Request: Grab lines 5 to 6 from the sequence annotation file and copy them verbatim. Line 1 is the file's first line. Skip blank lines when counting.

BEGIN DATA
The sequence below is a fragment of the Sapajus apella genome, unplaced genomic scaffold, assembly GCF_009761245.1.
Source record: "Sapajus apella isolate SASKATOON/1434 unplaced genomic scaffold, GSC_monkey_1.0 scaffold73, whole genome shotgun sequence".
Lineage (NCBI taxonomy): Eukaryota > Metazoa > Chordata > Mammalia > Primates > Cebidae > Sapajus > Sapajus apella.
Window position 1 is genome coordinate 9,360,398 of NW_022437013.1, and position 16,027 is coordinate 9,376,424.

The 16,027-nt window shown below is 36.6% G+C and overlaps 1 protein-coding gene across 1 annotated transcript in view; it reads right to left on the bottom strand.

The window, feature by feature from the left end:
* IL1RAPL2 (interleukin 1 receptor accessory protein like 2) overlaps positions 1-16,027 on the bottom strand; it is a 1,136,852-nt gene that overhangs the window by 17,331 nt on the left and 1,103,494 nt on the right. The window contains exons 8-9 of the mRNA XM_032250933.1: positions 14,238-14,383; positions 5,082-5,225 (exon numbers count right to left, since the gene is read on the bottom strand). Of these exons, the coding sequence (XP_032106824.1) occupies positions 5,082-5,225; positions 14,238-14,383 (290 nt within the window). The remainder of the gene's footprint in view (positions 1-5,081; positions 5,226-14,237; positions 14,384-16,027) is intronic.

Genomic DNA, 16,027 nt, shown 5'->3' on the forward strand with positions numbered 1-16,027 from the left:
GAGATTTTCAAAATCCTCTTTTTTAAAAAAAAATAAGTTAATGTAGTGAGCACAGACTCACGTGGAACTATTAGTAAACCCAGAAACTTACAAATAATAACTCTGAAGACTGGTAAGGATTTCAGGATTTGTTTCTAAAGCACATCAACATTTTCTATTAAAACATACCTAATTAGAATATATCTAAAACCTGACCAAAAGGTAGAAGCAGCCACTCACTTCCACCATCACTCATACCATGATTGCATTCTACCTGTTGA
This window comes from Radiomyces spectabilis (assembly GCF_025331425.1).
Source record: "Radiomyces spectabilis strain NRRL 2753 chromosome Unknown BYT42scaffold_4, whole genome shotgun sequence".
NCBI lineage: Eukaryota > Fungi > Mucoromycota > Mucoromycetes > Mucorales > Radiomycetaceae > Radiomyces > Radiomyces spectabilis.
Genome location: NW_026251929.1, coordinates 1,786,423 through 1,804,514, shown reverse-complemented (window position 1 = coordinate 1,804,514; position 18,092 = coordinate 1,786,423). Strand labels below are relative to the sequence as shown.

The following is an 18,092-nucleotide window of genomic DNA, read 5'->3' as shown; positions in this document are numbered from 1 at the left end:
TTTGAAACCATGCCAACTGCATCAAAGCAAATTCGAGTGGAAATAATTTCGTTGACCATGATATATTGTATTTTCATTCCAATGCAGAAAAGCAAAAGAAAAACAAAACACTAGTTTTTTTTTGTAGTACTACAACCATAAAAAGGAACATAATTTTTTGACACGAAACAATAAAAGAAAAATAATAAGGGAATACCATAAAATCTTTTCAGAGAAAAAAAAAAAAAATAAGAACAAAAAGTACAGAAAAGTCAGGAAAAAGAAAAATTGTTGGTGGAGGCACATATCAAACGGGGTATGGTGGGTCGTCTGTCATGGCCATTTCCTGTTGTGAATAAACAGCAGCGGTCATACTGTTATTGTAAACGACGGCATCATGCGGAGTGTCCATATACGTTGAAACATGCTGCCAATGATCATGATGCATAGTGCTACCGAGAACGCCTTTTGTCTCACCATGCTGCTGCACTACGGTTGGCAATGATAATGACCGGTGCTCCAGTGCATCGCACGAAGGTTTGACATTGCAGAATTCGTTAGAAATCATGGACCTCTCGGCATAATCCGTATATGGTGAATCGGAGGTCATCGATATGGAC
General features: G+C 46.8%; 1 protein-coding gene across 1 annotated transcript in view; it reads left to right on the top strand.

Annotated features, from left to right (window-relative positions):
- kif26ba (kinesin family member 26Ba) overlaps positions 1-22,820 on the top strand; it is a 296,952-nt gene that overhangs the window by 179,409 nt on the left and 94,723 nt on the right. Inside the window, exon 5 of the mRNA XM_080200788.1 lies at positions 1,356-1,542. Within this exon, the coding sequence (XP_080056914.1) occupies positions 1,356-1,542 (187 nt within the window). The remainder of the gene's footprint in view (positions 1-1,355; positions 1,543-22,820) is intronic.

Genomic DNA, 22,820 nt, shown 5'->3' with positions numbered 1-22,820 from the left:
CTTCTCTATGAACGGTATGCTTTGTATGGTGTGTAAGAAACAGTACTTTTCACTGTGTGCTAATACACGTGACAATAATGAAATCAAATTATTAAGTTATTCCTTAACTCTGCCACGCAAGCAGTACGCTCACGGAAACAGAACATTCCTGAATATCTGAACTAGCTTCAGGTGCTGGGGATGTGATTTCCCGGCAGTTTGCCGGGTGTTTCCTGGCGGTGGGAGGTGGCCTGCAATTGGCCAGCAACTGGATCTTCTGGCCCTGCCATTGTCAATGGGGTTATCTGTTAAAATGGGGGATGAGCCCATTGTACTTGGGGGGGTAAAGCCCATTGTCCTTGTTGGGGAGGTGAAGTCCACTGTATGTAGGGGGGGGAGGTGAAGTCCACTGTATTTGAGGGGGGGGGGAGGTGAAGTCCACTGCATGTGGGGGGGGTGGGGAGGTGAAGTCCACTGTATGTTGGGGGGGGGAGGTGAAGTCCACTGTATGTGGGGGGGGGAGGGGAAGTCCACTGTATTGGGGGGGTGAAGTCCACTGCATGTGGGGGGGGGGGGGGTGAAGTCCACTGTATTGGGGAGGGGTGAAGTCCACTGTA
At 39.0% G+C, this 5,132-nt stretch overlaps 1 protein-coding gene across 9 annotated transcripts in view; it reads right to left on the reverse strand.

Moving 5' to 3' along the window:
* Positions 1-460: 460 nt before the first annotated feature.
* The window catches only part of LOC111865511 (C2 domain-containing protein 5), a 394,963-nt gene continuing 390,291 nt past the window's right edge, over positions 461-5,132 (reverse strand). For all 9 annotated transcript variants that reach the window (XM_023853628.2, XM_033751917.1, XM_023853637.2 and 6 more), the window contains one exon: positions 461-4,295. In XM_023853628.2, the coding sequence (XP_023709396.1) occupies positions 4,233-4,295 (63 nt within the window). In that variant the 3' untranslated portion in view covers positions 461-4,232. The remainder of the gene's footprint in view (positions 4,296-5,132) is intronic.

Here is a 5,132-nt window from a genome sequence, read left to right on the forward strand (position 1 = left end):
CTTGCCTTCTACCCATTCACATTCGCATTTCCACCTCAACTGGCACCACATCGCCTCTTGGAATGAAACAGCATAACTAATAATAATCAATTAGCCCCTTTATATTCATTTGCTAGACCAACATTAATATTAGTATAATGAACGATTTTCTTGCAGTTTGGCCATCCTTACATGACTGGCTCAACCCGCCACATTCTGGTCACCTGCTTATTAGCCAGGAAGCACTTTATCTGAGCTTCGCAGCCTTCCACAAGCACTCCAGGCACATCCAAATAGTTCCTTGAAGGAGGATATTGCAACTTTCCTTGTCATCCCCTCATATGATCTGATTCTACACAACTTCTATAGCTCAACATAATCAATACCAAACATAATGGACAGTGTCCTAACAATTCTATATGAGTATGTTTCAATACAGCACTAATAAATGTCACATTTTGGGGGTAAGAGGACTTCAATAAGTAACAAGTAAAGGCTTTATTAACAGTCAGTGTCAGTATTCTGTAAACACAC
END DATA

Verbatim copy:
The 16,027-nt window shown below is 36.6% G+C and overlaps 1 protein-coding gene across 1 annotated transcript in view; it reads right to left on the bottom strand.

The window, feature by feature from the left end: